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In this era of swelling data, the mining of insights to predict future outcomes with greater accuracy, to automate tasks, and to recommend actions based on that data is growing increasingly critical for organizations and businesses of all sizes.
Such is the role of the data scientist, the profession the Harvard Business Review dubbed the Sexiest Job of the 21st Century in 2012. But with such attention and such need, especially in the face of soaring data volumes, the demand for the role and function of the data scientist has dramatically outpaced the supply over the last several years.
In fact, the lack of qualified talent is leaving a great number of organizations across the U.S., starved for the discipline. According to a recent Linkedin study, the Linkedin Workforce Report, Aug. 2018, there are currently more than 151,000 data scientist jobs going unfilled across the U.S., with “acute” shortages in New York City, San Francisco, and Los Angeles.
It’s against this dramatic backdrop that IBM, with its history of marrying education and innovation, with a focus on the research and development of AI and of our clients’ success with AI, is making two key announcements in the area of data science certification and skills training.
First, IBM, together with The Open Group, a global consortium that develops open, vendor-neutral technology standards and certifications, announced today the creation of a first-of-a-kind Data Scientist certification that will give organizations of any size the ability to assess and validate data science skills through practical experience.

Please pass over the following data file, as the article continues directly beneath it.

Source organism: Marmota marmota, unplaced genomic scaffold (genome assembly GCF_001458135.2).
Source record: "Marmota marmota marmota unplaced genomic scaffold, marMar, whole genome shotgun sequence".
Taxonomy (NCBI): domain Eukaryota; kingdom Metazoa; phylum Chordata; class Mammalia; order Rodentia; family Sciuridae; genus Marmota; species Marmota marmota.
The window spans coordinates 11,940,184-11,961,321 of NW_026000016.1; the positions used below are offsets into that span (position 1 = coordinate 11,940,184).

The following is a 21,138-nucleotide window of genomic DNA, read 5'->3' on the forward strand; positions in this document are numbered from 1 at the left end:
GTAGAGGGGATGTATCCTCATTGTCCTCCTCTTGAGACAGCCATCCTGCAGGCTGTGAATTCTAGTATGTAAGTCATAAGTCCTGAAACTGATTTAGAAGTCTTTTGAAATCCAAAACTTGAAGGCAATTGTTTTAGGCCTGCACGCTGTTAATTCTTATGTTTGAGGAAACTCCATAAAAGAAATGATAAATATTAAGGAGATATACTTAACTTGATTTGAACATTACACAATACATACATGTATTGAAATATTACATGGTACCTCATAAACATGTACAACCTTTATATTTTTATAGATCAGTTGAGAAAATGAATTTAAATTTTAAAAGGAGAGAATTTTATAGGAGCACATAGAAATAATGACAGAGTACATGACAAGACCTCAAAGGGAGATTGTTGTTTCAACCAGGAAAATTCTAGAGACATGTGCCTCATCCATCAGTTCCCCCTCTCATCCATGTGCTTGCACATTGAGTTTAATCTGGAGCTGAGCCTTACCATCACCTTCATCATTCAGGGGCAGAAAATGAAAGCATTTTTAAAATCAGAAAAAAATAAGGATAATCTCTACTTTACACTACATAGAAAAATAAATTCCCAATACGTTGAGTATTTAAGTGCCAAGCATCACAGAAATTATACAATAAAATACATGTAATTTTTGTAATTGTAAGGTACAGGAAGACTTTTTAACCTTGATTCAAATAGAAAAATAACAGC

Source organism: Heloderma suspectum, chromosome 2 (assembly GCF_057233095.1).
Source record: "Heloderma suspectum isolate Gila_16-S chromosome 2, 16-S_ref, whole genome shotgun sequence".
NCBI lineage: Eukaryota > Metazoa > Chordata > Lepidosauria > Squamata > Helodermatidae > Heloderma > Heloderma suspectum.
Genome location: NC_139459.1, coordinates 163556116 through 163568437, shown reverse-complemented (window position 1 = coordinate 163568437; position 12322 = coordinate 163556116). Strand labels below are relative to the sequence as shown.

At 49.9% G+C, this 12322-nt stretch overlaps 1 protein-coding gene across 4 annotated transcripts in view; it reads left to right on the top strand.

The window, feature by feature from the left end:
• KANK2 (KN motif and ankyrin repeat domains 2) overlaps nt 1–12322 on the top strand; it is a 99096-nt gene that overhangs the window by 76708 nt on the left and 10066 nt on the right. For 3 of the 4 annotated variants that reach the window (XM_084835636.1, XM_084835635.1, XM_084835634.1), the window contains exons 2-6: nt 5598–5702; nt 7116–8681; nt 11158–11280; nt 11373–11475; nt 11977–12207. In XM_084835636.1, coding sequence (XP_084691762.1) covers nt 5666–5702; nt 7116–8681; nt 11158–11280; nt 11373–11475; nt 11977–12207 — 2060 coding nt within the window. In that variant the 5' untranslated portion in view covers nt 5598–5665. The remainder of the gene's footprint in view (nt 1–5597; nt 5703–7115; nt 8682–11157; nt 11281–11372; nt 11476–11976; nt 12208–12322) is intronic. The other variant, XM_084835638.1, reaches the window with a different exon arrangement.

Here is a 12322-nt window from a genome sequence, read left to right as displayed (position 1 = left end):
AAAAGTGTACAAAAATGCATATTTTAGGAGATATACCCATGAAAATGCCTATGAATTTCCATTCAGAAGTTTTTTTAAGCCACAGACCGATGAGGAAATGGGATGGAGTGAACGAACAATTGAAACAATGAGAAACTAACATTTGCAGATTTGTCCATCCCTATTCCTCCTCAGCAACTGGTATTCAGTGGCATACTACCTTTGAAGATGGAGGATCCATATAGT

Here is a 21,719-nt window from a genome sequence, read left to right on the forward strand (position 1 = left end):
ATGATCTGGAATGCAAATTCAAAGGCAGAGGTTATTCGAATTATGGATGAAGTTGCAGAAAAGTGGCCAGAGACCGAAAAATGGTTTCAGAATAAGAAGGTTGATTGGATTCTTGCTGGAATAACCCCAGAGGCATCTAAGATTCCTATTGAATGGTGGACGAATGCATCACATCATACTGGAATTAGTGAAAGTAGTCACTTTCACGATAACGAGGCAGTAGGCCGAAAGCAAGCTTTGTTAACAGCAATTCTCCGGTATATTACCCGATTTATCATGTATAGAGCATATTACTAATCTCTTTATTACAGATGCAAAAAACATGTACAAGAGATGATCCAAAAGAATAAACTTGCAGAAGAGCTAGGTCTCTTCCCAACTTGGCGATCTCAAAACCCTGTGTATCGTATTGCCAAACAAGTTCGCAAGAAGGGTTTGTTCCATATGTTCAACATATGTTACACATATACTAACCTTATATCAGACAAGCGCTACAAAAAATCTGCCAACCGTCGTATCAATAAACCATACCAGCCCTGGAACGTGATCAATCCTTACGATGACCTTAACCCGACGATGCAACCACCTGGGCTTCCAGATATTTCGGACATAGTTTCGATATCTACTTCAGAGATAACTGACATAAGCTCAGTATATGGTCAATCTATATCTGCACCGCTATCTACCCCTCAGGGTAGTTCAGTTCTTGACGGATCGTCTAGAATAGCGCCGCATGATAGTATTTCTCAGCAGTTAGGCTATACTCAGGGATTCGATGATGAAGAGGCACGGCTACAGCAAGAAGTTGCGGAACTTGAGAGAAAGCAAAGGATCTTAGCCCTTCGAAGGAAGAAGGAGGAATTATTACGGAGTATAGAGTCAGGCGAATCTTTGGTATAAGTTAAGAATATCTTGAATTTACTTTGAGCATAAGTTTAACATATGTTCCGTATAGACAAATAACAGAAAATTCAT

For data scientists, like IT professionals around the world, The Open Group certifications are a globally recognized, credible and portable validation that you have the knowledge, skills and expertise to get the job done. It provides an objective, reliable measure of data science capabilities and qualifications.
For IBMers the certification is obtainable directly within IBM – as we are the first company to offer it to our employees. The certification is also portable and serves as a new career model. It helps data scientists achieve, through project work, three levels of certification, and supported by a series of badges through the IBM Open Badge Program. Certification is ultimately awarded through experience-based profiles that are assessed by recognized industry experts within the field.
“With the launch of the Data Scientist certification, we are taking the first step in giving individuals and organizations an industry-wide agreement for the profession, helping businesses identify top talent and ensuring individuals have the opportunity to demonstrate their value,” said Andrew Josey, VP, Standards and Certification at The Open Group. “Data Scientists work on mission critical issues within a business, so it’s essential that they have the right skills and can apply the appropriate methodologies to solve the business problem at hand.”
Second, IBM, which has been at the forefront of this professional landscape, today announced an internal Data Science Apprenticeship program. Part of our “New Collar” jobs initiative, this 24-month program is designed for job candidates who may not have a college degree and consists of three main components: education, mentorship and practical experience. Over the course of the apprenticeship, employees will work to meet the requirements to reach Level 1 of The Open Group Certified Data Scientist. This new program is recognized by the U.S. Department of Labor as a professional apprenticeship.
The moves we’re making on data science skills training and certification is the right thing to do for IBM, for the burgeoning data scientist discipline and for business, at large. These efforts will not only fuel a new generation of data scientist, but provide a meaningful credential to employers for searching and hiring them. They will help take the mystery out of the recruiting process, and further elevate the field of data science, bringing clarity and confidence to organizations along the way.
IBM has made it our mission to support this league of professionals at the heart of the AI transformation. We view the data scientist as the tip of the spear in helping organizations shift from relying on instinct and experience – to becoming truly data-driven.